Other potential applications include screening drugs for safety and efficacy, and studying how diseased cells differ from normal cells. The color-coded stem cells could help researchers develop more personalized treatments for diseases and even smooth the way for tissue regeneration.

“It’s going to be the watching, the direct observation in live cells of the process of differentiation that will be a very cool game changer for the community,” Rafelski said. “To understand why cells are what they are, and how they turn from one cell into another.”

Gunawardane said each cell line took about six months to develop. That covers the time required for the CRISPR process as well as cloning the cells and doing rigorous quality control. The cell lines are being distributed through the Coriell Institute for Medical Research at a cost of $600 per vial.

“There are a couple of gene-edited lines out there, similar to what we’ve done, and they run in the range of several thousand dollars,” she said. “The cost of $600 pretty much just covers the distribution cost.”

That’s in line with the mission of the Allen Institute for Cell Science, which was founded two years ago with a $100 million funding commitment from Microsoft co-founder Paul Allen. In all of his scientific initiatives – which range from neuroscience to artificial intelligence – Allen has aimed to foster public access to the fruits of research.

Update for 7:15 p.m. PT Dec. 1: University of Washington medical researchers Charles Murry and Michael Regnier emailed further details about how they’re using the stem cells in their study of heart cells. Here’s how Regnier explained their work:

“The Allen Cell Collection will provide a great new resource to scientists studying a variety of questions in cell biology.  They have produced human pluripotent stem cells that express proteins linked with fluorescent molecules for a variety of cell structures, so that the development of these structures and their roles in cell function can be studied over time.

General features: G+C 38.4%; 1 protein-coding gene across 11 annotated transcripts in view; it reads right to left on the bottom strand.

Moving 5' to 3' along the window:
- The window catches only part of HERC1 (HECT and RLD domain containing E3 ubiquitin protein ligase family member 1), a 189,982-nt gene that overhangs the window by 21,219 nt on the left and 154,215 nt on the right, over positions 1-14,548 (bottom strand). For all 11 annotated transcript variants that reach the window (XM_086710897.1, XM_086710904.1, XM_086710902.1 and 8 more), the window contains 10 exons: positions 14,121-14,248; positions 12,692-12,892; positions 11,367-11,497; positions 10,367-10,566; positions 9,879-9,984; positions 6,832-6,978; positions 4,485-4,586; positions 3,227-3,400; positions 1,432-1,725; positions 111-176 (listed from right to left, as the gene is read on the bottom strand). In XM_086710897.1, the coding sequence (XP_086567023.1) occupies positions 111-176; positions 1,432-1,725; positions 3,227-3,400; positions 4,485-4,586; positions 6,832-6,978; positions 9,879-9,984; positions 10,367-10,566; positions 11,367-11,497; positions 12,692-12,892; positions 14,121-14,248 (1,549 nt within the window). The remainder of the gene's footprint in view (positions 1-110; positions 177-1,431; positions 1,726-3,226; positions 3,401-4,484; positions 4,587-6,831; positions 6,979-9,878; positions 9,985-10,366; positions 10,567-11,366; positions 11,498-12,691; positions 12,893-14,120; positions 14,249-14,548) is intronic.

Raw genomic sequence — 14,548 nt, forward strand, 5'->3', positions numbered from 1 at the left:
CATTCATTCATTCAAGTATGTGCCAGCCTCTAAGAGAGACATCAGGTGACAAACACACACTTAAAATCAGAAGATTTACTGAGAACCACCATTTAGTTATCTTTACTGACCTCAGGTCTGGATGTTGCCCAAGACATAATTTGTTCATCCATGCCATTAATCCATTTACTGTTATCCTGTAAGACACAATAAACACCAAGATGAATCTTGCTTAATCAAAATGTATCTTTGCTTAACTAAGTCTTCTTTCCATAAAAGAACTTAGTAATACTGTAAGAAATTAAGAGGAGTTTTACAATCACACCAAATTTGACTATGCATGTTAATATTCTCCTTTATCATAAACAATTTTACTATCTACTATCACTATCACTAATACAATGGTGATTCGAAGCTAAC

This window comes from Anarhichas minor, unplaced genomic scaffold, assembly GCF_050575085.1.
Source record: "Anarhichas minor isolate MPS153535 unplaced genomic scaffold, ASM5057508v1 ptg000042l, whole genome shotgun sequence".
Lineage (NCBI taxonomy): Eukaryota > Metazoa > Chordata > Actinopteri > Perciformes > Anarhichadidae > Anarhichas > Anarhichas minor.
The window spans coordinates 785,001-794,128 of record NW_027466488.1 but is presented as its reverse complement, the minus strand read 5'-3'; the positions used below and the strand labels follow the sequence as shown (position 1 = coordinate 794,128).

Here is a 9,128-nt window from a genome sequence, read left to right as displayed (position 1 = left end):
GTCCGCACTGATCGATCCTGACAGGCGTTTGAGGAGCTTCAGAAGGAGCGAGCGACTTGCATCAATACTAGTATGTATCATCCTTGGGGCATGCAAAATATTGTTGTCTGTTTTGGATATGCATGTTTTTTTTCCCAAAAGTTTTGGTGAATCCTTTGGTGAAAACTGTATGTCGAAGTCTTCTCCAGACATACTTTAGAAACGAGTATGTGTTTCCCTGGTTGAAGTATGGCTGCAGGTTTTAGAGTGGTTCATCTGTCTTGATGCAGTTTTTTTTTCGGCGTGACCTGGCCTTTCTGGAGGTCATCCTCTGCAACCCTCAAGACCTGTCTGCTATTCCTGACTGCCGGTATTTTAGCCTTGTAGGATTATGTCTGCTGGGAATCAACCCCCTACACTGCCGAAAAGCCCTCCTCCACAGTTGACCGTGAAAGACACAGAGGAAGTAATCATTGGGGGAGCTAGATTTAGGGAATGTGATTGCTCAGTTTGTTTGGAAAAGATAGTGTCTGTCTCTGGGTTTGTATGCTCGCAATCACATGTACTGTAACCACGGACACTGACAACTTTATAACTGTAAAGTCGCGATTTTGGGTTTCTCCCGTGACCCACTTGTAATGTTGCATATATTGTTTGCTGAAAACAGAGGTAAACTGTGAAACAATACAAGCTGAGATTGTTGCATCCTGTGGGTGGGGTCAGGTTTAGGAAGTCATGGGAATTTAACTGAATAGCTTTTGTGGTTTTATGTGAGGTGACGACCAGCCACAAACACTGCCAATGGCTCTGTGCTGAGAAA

“We will turn these stem cells into human heart muscle cells and use high-resolution imaging techniques to study the development of organelles called myofibrils that are responsible for rhythmic beating of the heart.  We will first study the role of microtubules in the development of myofibril structure. This may provide important new clues into how these contracting organelles form correctly during heart development.

“We will then study how heart muscle cells respond to chemical and mechanical stimuli that make them grow and add new myofibrils. Our long-term goal is to determine how mutations in proteins that are associated with heart disease alter the development of myofibrils and the beating properties of heart muscle cells.”

Murry said the research could show why heart muscle cells “stop dividing and fail to re-enter the cell cycle after injury like myocardial infarction” – that is, a heart attack.